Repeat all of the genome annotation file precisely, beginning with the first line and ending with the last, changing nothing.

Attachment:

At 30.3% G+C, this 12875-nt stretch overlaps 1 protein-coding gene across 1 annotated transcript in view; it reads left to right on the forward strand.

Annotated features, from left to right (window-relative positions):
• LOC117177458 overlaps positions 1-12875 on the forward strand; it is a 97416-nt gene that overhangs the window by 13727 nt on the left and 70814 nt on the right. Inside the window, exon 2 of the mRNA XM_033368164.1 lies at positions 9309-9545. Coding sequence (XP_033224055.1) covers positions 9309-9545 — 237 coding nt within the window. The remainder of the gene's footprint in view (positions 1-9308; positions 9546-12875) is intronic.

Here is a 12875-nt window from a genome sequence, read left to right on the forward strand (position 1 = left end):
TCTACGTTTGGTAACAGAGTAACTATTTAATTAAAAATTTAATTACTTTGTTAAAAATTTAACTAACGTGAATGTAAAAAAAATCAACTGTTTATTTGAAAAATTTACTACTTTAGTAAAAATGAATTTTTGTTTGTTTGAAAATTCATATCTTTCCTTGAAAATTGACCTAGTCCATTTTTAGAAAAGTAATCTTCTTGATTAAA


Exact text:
At 30.3% G+C, this 12875-nt stretch overlaps 1 protein-coding gene across 1 annotated transcript in view; it reads left to right on the forward strand.

Annotated features, from left to right (window-relative positions):
• LOC117177458 overlaps positions 1-12875 on the forward strand; it is a 97416-nt gene that overhangs the window by 13727 nt on the left and 70814 nt on the right. Inside the window, exon 2 of the mRNA XM_033368164.1 lies at positions 9309-9545. Coding sequence (XP_033224055.1) covers positions 9309-9545 — 237 coding nt within the window. The remainder of the gene's footprint in view (positions 1-9308; positions 9546-12875) is intronic.

Here is a 12875-nt window from a genome sequence, read left to right on the forward strand (position 1 = left end):
TCTACGTTTGGTAACAGAGTAACTATTTAATTAAAAATTTAATTACTTTGTTAAAAATTTAACTAACGTGAATGTAAAAAAAATCAACTGTTTATTTGAAAAATTTACTACTTTAGTAAAAATGAATTTTTGTTTGTTTGAAAATTCATATCTTTCCTTGAAAATTGACCTAGTCCATTTTTAGAAAAGTAATCTTCTTGATTAAA